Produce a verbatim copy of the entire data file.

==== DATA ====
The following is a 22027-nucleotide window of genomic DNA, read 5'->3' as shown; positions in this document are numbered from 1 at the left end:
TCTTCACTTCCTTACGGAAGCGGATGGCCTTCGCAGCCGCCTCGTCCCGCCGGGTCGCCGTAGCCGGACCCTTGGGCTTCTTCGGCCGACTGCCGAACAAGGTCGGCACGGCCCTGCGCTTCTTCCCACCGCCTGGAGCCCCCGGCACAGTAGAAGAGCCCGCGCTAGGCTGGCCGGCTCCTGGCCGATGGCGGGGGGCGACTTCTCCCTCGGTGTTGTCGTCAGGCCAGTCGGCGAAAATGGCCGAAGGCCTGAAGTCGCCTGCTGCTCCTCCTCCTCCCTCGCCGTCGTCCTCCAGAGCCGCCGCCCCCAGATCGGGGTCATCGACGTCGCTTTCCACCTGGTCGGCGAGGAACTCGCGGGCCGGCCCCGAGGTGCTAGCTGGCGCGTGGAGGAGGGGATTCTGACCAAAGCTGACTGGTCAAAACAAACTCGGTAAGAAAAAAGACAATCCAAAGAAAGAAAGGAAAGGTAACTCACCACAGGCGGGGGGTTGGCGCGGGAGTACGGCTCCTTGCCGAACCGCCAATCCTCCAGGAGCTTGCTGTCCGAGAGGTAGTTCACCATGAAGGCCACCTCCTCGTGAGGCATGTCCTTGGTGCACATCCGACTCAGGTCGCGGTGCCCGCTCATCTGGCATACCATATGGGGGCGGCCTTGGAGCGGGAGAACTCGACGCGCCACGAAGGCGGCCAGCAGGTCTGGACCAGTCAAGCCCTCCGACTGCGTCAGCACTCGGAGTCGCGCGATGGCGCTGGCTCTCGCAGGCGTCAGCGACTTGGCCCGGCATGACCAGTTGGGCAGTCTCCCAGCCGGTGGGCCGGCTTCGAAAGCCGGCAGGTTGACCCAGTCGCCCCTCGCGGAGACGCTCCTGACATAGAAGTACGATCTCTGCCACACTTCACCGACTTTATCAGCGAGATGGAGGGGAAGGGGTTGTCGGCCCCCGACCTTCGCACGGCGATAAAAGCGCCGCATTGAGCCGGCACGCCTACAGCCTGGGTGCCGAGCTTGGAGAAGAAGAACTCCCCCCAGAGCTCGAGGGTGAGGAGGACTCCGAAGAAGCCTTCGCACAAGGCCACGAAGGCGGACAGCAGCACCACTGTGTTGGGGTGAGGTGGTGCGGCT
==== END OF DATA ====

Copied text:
The following is a 22027-nucleotide window of genomic DNA, read 5'->3' as shown; positions in this document are numbered from 1 at the left end:
TCTTCACTTCCTTACGGAAGCGGATGGCCTTCGCAGCCGCCTCGTCCCGCCGGGTCGCCGTAGCCGGACCCTTGGGCTTCTTCGGCCGACTGCCGAACAAGGTCGGCACGGCCCTGCGCTTCTTCCCACCGCCTGGAGCCCCCGGCACAGTAGAAGAGCCCGCGCTAGGCTGGCCGGCTCCTGGCCGATGGCGGGGGGCGACTTCTCCCTCGGTGTTGTCGTCAGGCCAGTCGGCGAAAATGGCCGAAGGCCTGAAGTCGCCTGCTGCTCCTCCTCCTCCCTCGCCGTCGTCCTCCAGAGCCGCCGCCCCCAGATCGGGGTCATCGACGTCGCTTTCCACCTGGTCGGCGAGGAACTCGCGGGCCGGCCCCGAGGTGCTAGCTGGCGCGTGGAGGAGGGGATTCTGACCAAAGCTGACTGGTCAAAACAAACTCGGTAAGAAAAAAGACAATCCAAAGAAAGAAAGGAAAGGTAACTCACCACAGGCGGGGGGTTGGCGCGGGAGTACGGCTCCTTGCCGAACCGCCAATCCTCCAGGAGCTTGCTGTCCGAGAGGTAGTTCACCATGAAGGCCACCTCCTCGTGAGGCATGTCCTTGGTGCACATCCGACTCAGGTCGCGGTGCCCGCTCATCTGGCATACCATATGGGGGCGGCCTTGGAGCGGGAGAACTCGACGCGCCACGAAGGCGGCCAGCAGGTCTGGACCAGTCAAGCCCTCCGACTGCGTCAGCACTCGGAGTCGCGCGATGGCGCTGGCTCTCGCAGGCGTCAGCGACTTGGCCCGGCATGACCAGTTGGGCAGTCTCCCAGCCGGTGGGCCGGCTTCGAAAGCCGGCAGGTTGACCCAGTCGCCCCTCGCGGAGACGCTCCTGACATAGAAGTACGATCTCTGCCACACTTCACCGACTTTATCAGCGAGATGGAGGGGAAGGGGTTGTCGGCCCCCGACCTTCGCACGGCGATAAAAGCGCCGCATTGAGCCGGCACGCCTACAGCCTGGGTGCCGAGCTTGGAGAAGAAGAACTCCCCCCAGAGCTCGAGGGTGAGGAGGACTCCGAAGAAGCCTTCGCACAAGGCCACGAAGGCGGACAGCAGCACCACTGTGTTGGGGTGAGGTGGTGCGGCT